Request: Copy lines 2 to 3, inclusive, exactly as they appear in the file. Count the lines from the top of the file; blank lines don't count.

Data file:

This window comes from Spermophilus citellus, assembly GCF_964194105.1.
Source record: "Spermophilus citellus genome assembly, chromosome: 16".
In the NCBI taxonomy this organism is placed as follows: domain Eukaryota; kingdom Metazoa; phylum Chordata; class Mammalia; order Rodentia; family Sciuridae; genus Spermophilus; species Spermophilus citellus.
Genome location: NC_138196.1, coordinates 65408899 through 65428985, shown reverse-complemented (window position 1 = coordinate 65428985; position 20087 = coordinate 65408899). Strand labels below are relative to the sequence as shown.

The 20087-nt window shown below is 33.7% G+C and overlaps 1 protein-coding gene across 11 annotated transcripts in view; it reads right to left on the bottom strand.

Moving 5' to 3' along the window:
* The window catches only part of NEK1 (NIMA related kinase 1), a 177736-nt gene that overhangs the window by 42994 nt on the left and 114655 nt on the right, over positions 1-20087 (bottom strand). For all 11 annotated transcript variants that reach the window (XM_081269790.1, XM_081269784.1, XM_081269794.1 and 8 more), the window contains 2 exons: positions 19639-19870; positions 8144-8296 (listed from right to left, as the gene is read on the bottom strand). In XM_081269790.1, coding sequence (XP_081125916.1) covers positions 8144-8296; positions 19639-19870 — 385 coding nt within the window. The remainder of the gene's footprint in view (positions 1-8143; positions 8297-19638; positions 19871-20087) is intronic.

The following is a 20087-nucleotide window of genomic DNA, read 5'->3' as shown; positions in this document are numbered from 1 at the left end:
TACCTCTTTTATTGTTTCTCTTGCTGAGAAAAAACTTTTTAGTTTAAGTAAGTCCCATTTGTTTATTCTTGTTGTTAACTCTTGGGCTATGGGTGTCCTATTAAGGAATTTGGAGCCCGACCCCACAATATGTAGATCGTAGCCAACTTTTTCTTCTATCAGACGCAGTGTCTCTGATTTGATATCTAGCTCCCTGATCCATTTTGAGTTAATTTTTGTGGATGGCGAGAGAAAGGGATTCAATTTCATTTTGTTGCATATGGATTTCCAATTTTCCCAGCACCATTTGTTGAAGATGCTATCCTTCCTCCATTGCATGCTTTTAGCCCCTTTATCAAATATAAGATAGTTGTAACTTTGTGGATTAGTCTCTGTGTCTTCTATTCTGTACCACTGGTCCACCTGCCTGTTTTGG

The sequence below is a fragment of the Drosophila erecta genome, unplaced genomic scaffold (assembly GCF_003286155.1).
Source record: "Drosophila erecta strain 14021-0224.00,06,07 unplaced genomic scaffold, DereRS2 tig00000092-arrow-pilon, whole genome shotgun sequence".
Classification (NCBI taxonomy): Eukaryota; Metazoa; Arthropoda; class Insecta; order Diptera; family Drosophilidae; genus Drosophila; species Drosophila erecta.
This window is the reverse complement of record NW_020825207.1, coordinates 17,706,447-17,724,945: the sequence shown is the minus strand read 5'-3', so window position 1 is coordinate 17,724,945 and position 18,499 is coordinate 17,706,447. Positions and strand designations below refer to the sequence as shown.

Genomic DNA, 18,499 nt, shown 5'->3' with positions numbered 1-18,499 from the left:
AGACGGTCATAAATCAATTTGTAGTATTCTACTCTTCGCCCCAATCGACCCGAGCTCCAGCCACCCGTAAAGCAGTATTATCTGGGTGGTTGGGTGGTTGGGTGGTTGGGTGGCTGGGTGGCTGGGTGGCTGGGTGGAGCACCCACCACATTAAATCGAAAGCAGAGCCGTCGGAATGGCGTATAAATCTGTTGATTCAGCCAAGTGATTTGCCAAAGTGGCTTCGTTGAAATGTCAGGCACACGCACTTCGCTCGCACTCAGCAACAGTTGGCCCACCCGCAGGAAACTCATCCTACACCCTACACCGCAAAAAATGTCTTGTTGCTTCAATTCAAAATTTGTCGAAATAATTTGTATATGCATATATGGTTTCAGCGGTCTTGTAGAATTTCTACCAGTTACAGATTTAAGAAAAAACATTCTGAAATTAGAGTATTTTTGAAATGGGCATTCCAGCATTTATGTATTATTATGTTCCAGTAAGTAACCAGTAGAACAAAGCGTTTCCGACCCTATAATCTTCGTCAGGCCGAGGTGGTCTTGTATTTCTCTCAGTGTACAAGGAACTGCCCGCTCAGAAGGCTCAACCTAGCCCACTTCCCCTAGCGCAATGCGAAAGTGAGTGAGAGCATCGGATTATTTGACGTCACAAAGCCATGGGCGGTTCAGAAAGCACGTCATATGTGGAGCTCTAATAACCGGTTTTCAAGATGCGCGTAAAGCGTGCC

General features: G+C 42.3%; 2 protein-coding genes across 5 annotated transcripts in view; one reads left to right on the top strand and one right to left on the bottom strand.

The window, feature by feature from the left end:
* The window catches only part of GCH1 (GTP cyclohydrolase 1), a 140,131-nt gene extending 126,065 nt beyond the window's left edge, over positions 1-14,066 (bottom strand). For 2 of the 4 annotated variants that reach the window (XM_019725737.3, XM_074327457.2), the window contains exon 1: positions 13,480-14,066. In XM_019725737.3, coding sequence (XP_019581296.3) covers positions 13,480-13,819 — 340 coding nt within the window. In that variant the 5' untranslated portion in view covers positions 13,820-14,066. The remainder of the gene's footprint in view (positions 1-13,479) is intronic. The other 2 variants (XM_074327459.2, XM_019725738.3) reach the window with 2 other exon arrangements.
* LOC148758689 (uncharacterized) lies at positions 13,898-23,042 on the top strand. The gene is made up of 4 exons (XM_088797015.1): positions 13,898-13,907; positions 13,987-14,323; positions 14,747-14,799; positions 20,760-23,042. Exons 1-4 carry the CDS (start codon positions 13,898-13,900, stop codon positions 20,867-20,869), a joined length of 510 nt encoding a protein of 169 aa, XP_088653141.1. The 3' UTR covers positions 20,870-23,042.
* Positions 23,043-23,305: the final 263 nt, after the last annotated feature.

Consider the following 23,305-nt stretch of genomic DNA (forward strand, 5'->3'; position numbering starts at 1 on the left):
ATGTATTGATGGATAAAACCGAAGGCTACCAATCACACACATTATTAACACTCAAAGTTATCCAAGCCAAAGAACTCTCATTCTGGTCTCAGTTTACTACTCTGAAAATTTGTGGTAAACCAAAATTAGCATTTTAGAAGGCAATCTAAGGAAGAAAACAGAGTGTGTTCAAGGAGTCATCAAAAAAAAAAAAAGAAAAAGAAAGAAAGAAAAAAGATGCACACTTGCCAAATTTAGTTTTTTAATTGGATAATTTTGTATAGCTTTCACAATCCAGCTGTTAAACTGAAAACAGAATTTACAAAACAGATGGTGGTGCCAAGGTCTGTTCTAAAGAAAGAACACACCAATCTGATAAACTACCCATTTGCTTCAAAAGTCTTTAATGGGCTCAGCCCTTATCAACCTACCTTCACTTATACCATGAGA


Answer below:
Source record: "Spermophilus citellus genome assembly, chromosome: 16".
In the NCBI taxonomy this organism is placed as follows: domain Eukaryota; kingdom Metazoa; phylum Chordata; class Mammalia; order Rodentia; family Sciuridae; genus Spermophilus; species Spermophilus citellus.